Salvador Miranda's taken on slumlords and drug dealers and lobbied for housing and jobs in the Twin Cities for 30 years.
So a smile came easily to the longtime organizer during a recent rally in south Minneapolis. He saw kindred spirits in the crowd among the signs and banners declaring "Black Lives Matter."
He's worked with some of these leaders, many in their twenties, as they learned the basics of community organizing.
"This is the future of democracy, from my perspective," said Miranda, co-director of training at the Minneapolis-based Voices for Racial Justice.
Now 66 years old, he knows how hard it can be to get your voice heard.
Early on in life, it didn't look like the St. Paul native would find his way on a difficult road. But he credits family, the War on Poverty and the timely intervention by a supervisor for his success in life. He became of the first Chicano graduates of the University of Minnesota Law School.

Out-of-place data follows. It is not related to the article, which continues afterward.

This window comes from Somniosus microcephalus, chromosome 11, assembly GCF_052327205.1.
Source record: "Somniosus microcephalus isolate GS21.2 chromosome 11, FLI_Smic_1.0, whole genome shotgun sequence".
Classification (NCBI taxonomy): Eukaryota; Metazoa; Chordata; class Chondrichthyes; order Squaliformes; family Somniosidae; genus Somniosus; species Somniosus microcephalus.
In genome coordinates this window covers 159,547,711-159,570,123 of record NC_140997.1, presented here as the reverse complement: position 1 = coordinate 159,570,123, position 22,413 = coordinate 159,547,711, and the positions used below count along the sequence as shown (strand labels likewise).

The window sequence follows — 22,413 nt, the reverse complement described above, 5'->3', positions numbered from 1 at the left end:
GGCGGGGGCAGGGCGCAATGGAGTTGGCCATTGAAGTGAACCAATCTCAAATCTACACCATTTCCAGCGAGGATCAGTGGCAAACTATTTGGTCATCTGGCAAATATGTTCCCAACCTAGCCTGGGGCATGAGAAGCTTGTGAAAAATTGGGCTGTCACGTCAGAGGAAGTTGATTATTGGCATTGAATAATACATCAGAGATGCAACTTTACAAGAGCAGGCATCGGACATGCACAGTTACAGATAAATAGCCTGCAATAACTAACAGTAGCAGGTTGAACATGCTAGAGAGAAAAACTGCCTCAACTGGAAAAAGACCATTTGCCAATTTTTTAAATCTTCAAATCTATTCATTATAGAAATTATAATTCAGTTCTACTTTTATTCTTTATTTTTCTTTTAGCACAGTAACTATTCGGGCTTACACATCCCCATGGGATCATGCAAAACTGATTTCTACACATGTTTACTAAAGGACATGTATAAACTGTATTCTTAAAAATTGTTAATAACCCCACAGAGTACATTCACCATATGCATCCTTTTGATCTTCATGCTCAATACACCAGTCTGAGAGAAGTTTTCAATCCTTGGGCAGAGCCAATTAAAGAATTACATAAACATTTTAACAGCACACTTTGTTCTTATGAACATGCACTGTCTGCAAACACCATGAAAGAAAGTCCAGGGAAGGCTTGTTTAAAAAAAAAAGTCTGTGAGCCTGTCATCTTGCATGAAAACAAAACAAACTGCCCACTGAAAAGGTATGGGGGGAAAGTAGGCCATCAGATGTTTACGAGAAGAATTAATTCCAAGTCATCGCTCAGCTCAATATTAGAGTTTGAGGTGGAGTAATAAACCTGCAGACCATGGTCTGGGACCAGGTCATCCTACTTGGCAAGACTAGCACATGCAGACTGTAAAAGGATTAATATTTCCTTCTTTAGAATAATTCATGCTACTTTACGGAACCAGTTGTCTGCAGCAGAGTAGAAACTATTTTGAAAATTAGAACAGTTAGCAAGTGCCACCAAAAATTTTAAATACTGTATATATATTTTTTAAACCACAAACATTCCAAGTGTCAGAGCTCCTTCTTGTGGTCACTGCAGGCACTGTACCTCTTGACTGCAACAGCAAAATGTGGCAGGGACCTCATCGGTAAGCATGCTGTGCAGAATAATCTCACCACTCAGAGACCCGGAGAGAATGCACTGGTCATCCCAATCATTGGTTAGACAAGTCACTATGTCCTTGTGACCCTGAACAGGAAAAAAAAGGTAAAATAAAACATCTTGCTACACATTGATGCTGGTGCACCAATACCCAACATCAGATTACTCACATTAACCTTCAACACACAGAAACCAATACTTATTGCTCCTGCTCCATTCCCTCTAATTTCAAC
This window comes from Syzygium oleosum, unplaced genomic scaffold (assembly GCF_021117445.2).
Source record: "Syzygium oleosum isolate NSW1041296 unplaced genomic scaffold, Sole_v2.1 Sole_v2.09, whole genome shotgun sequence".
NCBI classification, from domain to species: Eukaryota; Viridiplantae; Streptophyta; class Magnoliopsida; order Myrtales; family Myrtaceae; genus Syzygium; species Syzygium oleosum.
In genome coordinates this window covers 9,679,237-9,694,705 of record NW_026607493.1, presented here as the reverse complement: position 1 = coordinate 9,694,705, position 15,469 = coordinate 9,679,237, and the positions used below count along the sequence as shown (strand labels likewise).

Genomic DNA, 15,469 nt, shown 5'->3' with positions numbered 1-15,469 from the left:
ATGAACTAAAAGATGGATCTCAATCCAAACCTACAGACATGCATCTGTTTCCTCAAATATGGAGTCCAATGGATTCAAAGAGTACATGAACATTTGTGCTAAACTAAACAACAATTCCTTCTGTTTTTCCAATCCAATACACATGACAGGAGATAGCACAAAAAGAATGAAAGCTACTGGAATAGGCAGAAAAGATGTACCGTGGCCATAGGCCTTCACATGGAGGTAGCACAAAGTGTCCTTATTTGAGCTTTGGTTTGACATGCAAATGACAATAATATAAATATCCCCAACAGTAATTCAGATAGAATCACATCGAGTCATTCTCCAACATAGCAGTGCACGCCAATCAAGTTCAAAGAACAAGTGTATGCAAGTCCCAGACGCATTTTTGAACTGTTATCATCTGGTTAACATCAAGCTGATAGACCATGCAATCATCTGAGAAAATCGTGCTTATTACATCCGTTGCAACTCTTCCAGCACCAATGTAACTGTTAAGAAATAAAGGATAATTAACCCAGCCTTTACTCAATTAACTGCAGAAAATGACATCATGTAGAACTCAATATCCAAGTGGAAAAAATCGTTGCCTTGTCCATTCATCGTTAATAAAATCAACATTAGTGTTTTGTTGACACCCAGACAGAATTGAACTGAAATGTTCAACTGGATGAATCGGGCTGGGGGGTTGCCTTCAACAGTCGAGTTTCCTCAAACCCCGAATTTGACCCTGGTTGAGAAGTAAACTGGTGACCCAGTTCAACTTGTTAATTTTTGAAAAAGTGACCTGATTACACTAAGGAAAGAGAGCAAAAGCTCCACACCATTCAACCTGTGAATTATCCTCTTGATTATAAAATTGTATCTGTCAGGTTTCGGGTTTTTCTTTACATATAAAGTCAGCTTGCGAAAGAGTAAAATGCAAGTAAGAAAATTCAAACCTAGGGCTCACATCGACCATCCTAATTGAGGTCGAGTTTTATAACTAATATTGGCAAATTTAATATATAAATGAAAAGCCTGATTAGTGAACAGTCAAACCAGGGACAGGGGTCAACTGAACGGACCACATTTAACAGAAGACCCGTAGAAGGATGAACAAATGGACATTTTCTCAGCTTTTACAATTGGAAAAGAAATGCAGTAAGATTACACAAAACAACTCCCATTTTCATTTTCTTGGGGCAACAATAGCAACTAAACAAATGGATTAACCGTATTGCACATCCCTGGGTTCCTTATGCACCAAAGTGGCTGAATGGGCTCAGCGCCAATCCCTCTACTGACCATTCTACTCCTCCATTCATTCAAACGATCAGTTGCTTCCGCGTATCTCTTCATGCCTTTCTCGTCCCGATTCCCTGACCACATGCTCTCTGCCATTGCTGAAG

Today, as he watches a new generation take the reins of social activism, he holds a guarded optimism that the country will return to the kind of public investment in people that was a factor in his success.
Click on the audio bar above to hear more from Salvador Miranda.